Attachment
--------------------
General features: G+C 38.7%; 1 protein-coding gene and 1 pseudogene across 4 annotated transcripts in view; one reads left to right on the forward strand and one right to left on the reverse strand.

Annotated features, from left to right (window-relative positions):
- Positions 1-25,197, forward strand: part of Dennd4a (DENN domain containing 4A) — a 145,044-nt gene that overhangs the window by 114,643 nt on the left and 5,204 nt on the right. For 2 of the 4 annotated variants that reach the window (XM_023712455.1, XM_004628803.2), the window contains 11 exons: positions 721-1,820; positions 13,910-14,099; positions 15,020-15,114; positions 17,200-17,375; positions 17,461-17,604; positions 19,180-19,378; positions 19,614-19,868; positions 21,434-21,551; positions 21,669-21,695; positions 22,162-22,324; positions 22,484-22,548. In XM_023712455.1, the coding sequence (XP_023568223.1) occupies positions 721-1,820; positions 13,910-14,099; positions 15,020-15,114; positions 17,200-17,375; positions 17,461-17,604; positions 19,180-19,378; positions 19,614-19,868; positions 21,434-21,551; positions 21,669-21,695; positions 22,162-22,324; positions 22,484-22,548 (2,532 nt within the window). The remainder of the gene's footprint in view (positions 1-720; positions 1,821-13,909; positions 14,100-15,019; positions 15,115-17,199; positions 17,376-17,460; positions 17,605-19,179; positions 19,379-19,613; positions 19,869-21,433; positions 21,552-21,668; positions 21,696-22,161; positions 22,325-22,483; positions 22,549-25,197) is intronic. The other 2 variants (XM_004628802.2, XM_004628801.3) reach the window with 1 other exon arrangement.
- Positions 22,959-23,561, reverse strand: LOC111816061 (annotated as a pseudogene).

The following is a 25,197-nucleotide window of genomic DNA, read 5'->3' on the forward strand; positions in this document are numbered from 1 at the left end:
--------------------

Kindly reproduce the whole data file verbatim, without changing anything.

General features: G+C 38.7%; 1 protein-coding gene and 1 pseudogene across 4 annotated transcripts in view; one reads left to right on the forward strand and one right to left on the reverse strand.

Annotated features, from left to right (window-relative positions):
- Positions 1-25,197, forward strand: part of Dennd4a (DENN domain containing 4A) — a 145,044-nt gene that overhangs the window by 114,643 nt on the left and 5,204 nt on the right. For 2 of the 4 annotated variants that reach the window (XM_023712455.1, XM_004628803.2), the window contains 11 exons: positions 721-1,820; positions 13,910-14,099; positions 15,020-15,114; positions 17,200-17,375; positions 17,461-17,604; positions 19,180-19,378; positions 19,614-19,868; positions 21,434-21,551; positions 21,669-21,695; positions 22,162-22,324; positions 22,484-22,548. In XM_023712455.1, the coding sequence (XP_023568223.1) occupies positions 721-1,820; positions 13,910-14,099; positions 15,020-15,114; positions 17,200-17,375; positions 17,461-17,604; positions 19,180-19,378; positions 19,614-19,868; positions 21,434-21,551; positions 21,669-21,695; positions 22,162-22,324; positions 22,484-22,548 (2,532 nt within the window). The remainder of the gene's footprint in view (positions 1-720; positions 1,821-13,909; positions 14,100-15,019; positions 15,115-17,199; positions 17,376-17,460; positions 17,605-19,179; positions 19,379-19,613; positions 19,869-21,433; positions 21,552-21,668; positions 21,696-22,161; positions 22,325-22,483; positions 22,549-25,197) is intronic. The other 2 variants (XM_004628802.2, XM_004628801.3) reach the window with 1 other exon arrangement.
- Positions 22,959-23,561, reverse strand: LOC111816061 (annotated as a pseudogene).

The following is a 25,197-nucleotide window of genomic DNA, read 5'->3' on the forward strand; positions in this document are numbered from 1 at the left end: